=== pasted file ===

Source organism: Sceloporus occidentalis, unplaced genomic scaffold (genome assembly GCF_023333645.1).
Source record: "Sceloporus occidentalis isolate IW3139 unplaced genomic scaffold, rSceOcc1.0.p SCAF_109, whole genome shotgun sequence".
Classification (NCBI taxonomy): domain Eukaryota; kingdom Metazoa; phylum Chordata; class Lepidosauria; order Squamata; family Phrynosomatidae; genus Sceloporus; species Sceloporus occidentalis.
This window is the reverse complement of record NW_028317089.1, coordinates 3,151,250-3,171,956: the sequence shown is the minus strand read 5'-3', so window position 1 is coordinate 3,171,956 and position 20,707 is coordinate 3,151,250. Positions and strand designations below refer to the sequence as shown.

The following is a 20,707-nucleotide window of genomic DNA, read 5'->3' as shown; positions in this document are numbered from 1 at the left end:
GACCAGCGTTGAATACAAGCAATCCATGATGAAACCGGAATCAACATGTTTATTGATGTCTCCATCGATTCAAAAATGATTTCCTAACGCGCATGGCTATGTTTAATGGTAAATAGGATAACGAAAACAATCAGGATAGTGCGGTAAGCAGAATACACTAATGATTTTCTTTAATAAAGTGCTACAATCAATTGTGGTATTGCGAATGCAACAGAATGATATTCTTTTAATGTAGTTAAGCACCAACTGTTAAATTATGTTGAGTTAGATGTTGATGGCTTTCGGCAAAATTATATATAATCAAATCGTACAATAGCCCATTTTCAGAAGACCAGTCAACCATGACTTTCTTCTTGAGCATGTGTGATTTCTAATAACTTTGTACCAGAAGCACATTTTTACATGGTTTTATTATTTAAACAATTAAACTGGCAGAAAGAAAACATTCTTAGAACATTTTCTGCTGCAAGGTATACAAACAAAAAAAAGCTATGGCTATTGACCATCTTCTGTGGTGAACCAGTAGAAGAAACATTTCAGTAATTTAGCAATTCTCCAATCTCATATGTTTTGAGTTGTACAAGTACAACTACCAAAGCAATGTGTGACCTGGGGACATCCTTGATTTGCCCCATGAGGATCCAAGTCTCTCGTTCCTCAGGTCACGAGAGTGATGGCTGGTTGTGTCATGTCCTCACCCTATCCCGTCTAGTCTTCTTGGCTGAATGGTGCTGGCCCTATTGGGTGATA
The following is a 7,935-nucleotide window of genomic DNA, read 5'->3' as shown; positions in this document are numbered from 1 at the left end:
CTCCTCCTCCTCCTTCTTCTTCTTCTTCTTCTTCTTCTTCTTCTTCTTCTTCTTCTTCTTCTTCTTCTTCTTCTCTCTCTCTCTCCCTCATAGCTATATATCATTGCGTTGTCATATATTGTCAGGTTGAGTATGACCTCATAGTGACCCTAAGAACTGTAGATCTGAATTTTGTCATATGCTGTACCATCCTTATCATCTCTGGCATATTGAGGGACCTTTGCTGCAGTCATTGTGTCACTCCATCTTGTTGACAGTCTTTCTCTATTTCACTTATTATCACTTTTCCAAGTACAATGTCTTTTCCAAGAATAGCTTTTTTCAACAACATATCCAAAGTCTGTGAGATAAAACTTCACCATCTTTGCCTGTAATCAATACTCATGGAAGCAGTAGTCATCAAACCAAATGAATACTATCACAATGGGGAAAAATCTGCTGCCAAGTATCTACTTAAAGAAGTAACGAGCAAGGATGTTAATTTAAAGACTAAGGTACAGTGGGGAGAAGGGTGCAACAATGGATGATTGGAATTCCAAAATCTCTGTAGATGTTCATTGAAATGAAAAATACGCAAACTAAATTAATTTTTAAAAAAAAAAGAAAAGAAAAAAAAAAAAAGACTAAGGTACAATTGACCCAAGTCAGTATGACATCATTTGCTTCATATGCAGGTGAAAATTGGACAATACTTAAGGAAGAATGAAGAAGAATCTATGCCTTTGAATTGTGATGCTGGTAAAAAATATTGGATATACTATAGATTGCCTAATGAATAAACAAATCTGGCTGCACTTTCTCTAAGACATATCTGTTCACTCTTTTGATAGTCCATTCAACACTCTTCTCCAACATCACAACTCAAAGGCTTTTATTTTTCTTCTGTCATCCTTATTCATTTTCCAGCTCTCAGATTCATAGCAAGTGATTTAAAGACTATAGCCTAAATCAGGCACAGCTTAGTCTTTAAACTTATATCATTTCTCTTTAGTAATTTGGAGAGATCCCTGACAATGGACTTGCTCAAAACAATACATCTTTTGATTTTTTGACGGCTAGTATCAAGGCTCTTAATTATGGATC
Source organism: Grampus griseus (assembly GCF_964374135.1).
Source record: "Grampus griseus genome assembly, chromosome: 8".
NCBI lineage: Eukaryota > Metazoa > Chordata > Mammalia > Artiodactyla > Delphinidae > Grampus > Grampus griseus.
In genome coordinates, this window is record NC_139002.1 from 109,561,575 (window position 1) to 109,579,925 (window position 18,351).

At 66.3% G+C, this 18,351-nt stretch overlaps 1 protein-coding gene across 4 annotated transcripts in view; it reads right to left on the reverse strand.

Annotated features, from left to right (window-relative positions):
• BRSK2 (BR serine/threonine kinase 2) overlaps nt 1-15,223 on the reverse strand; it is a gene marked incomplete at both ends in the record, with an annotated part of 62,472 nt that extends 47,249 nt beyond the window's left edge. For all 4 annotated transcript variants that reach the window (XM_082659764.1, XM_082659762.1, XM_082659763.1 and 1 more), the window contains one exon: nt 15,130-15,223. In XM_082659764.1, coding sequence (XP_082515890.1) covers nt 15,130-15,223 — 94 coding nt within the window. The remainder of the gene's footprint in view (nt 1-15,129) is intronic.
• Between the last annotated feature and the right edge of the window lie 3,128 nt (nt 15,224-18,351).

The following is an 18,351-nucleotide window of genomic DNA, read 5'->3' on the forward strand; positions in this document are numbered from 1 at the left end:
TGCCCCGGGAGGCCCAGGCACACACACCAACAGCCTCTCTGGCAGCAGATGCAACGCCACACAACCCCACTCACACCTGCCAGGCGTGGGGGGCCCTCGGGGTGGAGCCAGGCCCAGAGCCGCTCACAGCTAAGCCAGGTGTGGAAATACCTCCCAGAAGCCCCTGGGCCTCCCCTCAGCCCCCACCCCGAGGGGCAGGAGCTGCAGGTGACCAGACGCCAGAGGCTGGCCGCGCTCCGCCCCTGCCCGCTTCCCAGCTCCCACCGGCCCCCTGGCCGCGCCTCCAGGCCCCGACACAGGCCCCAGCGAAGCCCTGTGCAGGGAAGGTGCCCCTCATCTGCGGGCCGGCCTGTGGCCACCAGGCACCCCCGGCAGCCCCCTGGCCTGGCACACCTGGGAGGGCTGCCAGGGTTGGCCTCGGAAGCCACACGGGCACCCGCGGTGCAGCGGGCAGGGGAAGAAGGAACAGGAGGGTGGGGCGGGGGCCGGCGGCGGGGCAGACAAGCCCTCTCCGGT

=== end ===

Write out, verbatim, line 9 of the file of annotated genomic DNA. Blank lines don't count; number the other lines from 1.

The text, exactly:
Source organism: Grampus griseus (assembly GCF_964374135.1).